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Senate’s Defense Endgame Expected Thursday

McConnell touted the productivity of his Senate. (Bill Clark/CQ Roll Call File Photo)
McConnell touted the productivity of his Senate. (Bill Clark/CQ Roll Call File Photo)

Senate Majority Leader Mitch McConnell is setting up to make the case that Democrats are flip-flopping on national security.  

With the debate time on the defense authorization bill set to expire late Wednesday, the Kentucky Republican indicated in opening the day’s session that votes are likely to be rolled into Thursday. And as soon as the authorization is off the floor, it will be in order to consider his motion to limit debate to take up the Defense Department’s appropriations measure.  

The authorization easily overcame the filibuster hurdle Tuesday afternoon, 83-15.  

“I would expect everyone who votes for the Defense authorization bill would also want to support moving to Defense appropriations,” McConnell said. “Because I’m sure every Democratic colleague who just voted to make promises to our troops will want to help us actually fulfill those promises by voting for the defense appropriations bill too.”  

There’s no reason to think the GOP strategy will result in peeling off the six Democratic votes needed to get to the magic number of 60, even as some Democrats have been touting funding for local priorities contained in the spending bill.  

New Jersey Democratic Sens. Cory Booker and Robert Menendez, for example, highlighted a provision regarding F-16s based in Atlantic City.  

“The inclusion of this funding in the Senate’s defense bill is a deserving victory for our U.S. Air National Guard — especially New Jersey’s courageous 177th Fighter Wing, who were immediately engaged in securing airspace over New York and Washington following the tragic events on 9/11,” Booker said in a Wednesday statement. “Just as we have called on them to protect us, they are calling on us to provide them with the resources they need to effectively protect and defend our homeland. Today marks significant progress in meeting this vital need.”  

Another Democratic senator, Christopher S. Murphy of Connecticut, last week highlighted items in the defense spending measure that are key for his home state’s defense sector, while expressing concern about the overall process.  

“The appropriations process is a long one, and no bill can be considered in a vacuum. I support today’s bill in large part because it matches the President’s budget request and all that it will do for Connecticut, but I will remain opposed to appropriating money on the floor until the Senate addresses the draconian sequestration spending limits that hamper our ability to invest in America’s future,” Murphy said in a statement after Appropriations Committee consideration.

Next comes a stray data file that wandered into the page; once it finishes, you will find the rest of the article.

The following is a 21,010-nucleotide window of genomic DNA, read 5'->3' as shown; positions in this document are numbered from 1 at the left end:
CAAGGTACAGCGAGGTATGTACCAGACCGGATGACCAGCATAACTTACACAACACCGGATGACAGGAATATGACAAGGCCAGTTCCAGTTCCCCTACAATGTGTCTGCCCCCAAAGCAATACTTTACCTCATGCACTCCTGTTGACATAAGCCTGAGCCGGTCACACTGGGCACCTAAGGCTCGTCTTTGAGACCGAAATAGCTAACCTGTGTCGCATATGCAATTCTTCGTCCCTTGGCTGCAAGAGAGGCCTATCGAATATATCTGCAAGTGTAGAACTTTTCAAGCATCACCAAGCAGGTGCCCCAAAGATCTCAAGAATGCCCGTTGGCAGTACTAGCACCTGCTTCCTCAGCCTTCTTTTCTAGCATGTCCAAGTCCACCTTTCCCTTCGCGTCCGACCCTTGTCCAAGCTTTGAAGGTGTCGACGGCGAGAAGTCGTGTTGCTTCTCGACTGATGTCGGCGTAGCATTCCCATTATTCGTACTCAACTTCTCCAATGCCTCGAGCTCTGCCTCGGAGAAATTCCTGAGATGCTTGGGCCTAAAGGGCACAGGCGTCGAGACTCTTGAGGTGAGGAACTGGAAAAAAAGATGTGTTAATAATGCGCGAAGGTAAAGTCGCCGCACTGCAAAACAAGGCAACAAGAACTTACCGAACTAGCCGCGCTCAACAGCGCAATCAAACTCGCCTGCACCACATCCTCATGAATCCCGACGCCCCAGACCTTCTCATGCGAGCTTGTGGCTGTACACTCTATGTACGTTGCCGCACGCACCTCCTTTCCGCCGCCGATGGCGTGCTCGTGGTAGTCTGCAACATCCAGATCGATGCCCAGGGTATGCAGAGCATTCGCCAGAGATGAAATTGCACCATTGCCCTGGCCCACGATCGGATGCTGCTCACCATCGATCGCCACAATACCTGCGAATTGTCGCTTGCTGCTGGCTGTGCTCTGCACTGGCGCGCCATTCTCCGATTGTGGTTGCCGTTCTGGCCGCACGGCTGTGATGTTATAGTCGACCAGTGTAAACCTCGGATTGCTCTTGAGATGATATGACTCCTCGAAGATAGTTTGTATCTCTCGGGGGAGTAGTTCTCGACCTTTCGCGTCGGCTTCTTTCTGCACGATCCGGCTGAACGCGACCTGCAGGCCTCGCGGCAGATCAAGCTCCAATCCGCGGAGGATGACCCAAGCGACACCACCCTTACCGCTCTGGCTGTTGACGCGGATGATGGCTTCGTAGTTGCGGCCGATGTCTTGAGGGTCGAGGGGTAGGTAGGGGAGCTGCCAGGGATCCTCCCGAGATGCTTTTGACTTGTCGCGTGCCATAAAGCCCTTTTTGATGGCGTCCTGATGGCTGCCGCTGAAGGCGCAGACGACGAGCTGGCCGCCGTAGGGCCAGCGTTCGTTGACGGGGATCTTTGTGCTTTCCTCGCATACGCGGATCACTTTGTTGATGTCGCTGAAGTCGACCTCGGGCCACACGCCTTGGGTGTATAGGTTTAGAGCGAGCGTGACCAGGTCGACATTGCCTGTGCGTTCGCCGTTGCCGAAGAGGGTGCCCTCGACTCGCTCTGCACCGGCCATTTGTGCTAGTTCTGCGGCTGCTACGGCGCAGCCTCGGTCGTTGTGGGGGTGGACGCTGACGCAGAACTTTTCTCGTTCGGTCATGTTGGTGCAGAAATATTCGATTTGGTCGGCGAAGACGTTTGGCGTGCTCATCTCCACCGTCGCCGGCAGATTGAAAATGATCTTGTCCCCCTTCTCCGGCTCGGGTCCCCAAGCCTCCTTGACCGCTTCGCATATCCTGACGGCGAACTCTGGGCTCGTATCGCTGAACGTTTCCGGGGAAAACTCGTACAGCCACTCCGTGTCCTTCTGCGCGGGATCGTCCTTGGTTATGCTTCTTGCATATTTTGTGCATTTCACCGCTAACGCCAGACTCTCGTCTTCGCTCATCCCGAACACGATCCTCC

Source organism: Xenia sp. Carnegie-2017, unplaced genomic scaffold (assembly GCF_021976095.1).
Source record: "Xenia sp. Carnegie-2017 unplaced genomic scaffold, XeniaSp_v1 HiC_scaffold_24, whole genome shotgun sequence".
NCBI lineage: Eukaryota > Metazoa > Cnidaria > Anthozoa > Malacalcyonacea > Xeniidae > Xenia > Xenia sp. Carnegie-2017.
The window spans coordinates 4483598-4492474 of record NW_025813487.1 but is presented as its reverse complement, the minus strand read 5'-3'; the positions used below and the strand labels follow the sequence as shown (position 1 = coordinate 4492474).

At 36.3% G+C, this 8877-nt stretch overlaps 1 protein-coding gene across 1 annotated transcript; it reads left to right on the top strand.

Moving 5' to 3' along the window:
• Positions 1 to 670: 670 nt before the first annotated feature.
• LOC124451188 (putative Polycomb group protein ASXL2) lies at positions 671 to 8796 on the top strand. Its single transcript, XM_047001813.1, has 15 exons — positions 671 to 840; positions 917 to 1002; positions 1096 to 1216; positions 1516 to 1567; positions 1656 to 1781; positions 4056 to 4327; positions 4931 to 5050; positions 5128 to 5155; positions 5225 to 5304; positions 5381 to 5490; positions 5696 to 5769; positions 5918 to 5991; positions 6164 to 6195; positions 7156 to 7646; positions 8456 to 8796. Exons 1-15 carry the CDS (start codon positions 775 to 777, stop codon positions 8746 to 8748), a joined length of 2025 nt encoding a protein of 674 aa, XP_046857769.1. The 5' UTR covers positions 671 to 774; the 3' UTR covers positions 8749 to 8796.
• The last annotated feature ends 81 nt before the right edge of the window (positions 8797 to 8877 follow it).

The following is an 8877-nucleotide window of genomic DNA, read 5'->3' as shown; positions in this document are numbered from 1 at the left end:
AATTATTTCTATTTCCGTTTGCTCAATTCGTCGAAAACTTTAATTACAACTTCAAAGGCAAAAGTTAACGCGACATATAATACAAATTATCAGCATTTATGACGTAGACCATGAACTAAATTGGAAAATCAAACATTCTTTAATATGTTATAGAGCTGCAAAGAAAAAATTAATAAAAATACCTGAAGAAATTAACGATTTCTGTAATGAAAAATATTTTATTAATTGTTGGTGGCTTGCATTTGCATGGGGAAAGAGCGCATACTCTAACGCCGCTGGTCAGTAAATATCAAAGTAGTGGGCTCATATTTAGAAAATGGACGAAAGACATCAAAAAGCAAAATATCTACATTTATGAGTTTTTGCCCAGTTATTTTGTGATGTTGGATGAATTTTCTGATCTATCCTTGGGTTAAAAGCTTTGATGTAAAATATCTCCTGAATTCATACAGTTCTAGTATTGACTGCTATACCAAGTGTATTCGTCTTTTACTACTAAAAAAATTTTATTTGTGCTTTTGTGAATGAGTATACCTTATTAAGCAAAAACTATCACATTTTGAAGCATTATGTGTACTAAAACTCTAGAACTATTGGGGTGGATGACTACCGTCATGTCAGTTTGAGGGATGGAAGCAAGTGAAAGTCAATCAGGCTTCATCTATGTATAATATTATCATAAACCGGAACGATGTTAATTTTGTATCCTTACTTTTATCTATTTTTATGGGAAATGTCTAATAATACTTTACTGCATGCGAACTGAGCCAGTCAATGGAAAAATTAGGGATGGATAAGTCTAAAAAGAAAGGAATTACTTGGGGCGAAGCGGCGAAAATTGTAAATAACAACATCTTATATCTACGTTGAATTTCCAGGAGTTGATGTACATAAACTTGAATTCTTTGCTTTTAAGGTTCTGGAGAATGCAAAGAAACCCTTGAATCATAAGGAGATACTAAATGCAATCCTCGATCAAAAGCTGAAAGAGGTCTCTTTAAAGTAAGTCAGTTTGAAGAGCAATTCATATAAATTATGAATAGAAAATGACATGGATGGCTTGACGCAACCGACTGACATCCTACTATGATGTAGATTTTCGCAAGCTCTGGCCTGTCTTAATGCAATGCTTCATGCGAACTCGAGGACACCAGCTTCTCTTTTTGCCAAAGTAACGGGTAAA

And for Democrats, that’s the crux of the problem. They’re using leverage early in the process in a bid to avoid a September spending standoff that results in reduced funding levels for the domestic priorities they favor, even as some defense functions are held harmless through a bit of budget gimmickry.  

“Having a secure nation … takes more than bombs and bullets. Having a secure nation also is to make sure we have a good education system, we have a good transportation system, we have a good program to maintain research for health,” Minority Leader Harry Reid, D-Nev., said Wednesday, referring to the National Institutes of Health.  

President Barack Obama has already committed to vetoing spending bills that lock-in sequester cuts.  

“We know what sequestration did to them once, and they’re about to do it again if this little magic game the Republican leader is engineering goes on,” Reid said. “They will be cut, just like everybody else, just not defense.”  

Republicans have been decrying the Democratic position as prioritizing less popular agencies such as the IRS and the EPA, and the campaign ads practically write themselves. But, Minority Whip Richard J. Durbin said last week that while Democrats knew such attacks would be coming, they would much prefer to force the GOP to get to negotiations over spending levels in June instead of September.  

“I’ve learned you can’t build a political career in fear of the campaign ads,” said Durbin, the ranking member on the subcommittee that crafted the Defense appropriations bill.  

The comment from the Illinois Democrat came after being asked about the prospect of Democrats facing campaign attacks over the pre-announced move to filibuster taking up the defense spending bill. Durbin’s opposite number in leadership, Majority Whip John Cornyn, R-Texas, thinks the Democrats are making a miscalculation.  

“I think if they try to block the defense approps bill, they’re committing political suicide, they just don’t realize it yet,” Cornyn told reporters.  


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